Founded in 1924 with one teacher and six students, Yokohama International School (YIS) was the second authorised international school in the world. Today, it’s one of the leading schools in the city.
The big news at YIS was the move at the beginning of 2022 to a new campus in Honmoku. The architects (who also designed the stadium for the Tokyo Olympics) have made use of natural light as much as possible, as well as materials such as wood to create a modern yet welcoming space. It consists of two low-rise buildings (North and South) connected by The Bridge, below which there is an area with basketball hoops known as The Street.
The North Building houses the cafeteria, library, performing arts centre, art and design rooms and most of the classrooms. The school wanted to make the most of the space by creating shared hubs – even the classrooms have large bi-fold windows that open internally into the corridor to create a natural flow of learning. Sustainability is high on the list, and the new buildings have a solar-panel energy system, green roofs and walls, and a water-recycling system. The real stand-out feature is the Japanese Cultural Centre, which is designed like a Japanese tea room and has a Japanese garden.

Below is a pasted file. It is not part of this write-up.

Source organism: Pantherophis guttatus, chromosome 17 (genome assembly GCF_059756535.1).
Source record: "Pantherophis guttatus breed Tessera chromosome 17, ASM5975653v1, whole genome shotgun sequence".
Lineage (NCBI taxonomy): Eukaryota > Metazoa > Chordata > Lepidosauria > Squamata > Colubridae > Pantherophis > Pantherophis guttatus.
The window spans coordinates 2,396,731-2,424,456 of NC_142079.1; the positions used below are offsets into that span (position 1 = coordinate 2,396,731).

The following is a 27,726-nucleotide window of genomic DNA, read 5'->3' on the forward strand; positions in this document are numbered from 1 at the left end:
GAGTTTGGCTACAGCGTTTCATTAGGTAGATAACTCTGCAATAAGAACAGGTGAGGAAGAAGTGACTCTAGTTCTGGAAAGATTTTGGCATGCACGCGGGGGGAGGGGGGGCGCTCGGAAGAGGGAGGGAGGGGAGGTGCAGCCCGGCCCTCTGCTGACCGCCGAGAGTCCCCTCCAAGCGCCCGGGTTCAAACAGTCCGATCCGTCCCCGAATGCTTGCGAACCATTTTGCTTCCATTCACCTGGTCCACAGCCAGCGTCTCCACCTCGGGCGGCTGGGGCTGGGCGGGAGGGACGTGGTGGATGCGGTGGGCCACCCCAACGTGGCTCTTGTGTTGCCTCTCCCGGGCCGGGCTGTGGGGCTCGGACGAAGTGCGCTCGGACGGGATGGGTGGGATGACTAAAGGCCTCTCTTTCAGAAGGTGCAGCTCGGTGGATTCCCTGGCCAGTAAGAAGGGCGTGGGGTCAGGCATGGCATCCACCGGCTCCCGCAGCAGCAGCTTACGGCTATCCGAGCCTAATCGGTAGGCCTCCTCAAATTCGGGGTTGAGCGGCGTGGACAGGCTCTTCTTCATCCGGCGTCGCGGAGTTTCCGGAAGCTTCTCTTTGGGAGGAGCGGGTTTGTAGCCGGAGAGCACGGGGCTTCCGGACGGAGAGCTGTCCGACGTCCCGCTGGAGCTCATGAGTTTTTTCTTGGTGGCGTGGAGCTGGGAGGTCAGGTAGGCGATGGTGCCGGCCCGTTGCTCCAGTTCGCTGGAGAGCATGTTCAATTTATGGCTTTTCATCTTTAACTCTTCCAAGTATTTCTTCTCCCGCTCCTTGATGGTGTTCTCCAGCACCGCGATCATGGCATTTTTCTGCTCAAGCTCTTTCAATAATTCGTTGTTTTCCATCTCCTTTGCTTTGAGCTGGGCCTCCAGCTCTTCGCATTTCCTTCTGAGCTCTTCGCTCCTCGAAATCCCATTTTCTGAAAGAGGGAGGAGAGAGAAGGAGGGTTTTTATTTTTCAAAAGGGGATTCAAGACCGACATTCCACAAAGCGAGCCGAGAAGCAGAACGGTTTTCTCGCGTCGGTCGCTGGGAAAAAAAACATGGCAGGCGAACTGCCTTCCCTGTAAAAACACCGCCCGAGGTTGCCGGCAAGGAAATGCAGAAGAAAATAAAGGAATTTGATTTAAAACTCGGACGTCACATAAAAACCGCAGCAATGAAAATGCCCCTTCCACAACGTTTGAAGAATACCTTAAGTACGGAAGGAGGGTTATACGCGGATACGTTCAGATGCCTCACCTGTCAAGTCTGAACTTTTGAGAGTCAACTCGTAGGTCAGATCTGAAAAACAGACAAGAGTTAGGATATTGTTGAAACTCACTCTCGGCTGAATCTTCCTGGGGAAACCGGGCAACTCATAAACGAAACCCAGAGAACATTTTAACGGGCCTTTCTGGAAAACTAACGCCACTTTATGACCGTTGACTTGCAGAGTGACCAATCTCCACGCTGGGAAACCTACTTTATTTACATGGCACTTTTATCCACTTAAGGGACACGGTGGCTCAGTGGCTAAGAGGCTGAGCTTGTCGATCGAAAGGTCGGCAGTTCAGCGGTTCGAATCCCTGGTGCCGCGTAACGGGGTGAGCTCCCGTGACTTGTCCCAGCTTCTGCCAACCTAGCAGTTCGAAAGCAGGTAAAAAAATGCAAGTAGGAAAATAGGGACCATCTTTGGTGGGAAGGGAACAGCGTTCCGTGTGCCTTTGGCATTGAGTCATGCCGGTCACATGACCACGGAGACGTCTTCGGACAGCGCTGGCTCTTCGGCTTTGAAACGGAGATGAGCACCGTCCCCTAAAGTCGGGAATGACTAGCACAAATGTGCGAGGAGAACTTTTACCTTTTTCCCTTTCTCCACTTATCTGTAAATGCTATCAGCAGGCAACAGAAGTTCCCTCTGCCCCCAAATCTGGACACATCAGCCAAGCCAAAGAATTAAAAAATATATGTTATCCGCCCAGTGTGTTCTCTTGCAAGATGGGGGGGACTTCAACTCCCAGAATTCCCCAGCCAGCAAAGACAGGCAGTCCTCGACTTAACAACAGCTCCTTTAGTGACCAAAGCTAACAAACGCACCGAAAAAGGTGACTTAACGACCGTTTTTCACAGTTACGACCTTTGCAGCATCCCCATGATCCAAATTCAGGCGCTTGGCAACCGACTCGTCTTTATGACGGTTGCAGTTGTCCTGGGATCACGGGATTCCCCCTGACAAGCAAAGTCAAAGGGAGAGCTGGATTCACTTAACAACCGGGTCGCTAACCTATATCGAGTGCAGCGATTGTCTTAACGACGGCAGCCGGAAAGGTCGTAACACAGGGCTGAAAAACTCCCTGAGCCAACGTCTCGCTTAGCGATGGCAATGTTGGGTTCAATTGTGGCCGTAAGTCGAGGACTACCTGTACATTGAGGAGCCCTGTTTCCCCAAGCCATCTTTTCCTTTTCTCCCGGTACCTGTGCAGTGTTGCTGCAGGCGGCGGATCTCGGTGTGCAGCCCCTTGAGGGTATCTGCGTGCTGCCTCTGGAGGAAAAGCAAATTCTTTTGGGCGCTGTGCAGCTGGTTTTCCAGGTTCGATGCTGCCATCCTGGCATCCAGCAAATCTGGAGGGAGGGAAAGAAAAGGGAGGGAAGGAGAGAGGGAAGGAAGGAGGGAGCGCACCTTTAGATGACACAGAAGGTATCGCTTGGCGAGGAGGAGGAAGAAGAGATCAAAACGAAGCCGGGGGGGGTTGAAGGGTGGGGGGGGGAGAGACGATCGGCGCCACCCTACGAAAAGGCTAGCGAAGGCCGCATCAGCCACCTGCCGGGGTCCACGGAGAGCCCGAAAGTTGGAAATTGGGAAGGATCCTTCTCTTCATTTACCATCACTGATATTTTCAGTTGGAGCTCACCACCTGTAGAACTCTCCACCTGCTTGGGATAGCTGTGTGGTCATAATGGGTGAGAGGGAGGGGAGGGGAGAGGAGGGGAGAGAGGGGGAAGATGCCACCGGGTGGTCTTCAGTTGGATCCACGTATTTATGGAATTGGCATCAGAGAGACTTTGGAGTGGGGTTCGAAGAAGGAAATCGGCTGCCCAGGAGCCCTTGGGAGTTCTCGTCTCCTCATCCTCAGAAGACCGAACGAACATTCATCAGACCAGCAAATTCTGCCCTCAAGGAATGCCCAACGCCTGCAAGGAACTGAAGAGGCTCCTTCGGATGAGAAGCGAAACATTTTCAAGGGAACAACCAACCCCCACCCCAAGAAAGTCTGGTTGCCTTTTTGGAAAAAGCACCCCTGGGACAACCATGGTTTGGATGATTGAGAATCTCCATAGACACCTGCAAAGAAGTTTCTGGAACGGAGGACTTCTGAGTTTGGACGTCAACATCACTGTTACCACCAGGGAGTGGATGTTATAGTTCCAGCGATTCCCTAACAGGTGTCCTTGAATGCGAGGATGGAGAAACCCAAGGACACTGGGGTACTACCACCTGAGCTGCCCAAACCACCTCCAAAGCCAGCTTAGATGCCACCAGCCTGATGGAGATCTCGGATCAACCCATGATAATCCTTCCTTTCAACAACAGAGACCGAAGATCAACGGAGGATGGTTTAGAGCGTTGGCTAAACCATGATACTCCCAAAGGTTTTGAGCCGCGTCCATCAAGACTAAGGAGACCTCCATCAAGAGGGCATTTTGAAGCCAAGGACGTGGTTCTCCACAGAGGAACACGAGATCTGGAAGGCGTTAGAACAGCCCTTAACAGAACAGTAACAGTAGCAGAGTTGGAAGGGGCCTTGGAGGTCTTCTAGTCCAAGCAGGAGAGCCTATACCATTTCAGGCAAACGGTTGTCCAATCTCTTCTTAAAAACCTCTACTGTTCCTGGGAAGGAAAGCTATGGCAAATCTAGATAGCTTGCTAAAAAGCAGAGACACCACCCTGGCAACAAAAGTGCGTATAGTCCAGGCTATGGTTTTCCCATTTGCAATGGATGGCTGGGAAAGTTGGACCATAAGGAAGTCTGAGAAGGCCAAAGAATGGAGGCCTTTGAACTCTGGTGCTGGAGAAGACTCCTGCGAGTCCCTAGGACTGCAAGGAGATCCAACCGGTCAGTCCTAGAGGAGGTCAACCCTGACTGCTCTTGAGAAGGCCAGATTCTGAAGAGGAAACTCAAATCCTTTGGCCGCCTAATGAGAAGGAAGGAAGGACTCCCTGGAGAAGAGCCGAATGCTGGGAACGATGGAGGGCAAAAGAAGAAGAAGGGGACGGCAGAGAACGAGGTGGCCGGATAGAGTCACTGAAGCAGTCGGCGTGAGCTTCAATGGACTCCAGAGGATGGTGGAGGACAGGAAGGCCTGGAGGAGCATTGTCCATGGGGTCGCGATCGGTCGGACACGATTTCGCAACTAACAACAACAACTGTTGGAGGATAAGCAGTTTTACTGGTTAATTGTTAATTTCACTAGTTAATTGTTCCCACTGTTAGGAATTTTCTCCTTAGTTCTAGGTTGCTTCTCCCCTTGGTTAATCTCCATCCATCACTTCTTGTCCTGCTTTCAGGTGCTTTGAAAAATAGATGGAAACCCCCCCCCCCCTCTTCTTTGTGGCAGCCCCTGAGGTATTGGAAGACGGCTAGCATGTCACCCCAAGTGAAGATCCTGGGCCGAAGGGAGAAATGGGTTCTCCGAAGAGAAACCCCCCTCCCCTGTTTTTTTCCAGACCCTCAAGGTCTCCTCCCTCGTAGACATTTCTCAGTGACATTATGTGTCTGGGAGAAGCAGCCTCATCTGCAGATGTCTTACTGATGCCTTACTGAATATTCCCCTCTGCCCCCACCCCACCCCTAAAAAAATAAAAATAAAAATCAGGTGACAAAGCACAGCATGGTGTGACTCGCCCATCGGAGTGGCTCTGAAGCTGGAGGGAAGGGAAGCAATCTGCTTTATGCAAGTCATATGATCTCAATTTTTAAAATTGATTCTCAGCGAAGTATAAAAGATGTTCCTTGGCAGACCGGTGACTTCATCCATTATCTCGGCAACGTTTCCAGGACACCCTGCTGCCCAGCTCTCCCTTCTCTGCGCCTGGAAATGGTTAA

The South Building is home to the early learning centre, swimming pool and gymnasium. The early learning centre also has an outdoor play space, with an area specially designed for the school’s much-loved tortoise, Bob. A large sports field runs along the front of both buildings. Other sports facilities include the 25m indoor swimming pool with a viewing balcony and a large gym with two basketball courts.
Yokohama City bus routes connect to local trains that whizz pupils into Tokyo’s Shibuya in under 35 minutes. There is no parking or dropping off at the school – it’s best to park in Honmoku shopping mall next door and walk in.
New Zealander head of school Craig Coutts joined YIS in 2013 after a 12-year stint at UWC South-East Asia in Singapore. He has more than 20 years in education, including in the UK and Indonesia. One of his priorities at YIS is developing the service programme.
Elementary principal Jacqueline Pender joined YIS in 2011. Her previous roles include elementary principal at Bonn International School in Germany and at the International School of Manila in the Philippines, and director of two early childhood centres in Melbourne, Australia.
There are rolling admissions for applicants outside Japan. Those applying to the early learning centre and elementary are admitted regardless of English-language proficiency, provided (if there is little knowledge of English) that there are no additional learning needs. There are limited spaces for Japanese nationals. If both parents are Japanese nationals, they can apply if their child has been educated at a non-Japanese or international school whose language of instruction is English (this needs to be supported by a letter stating why the prospective pupil needs to study in an international school). At least one parent must be able to understand English.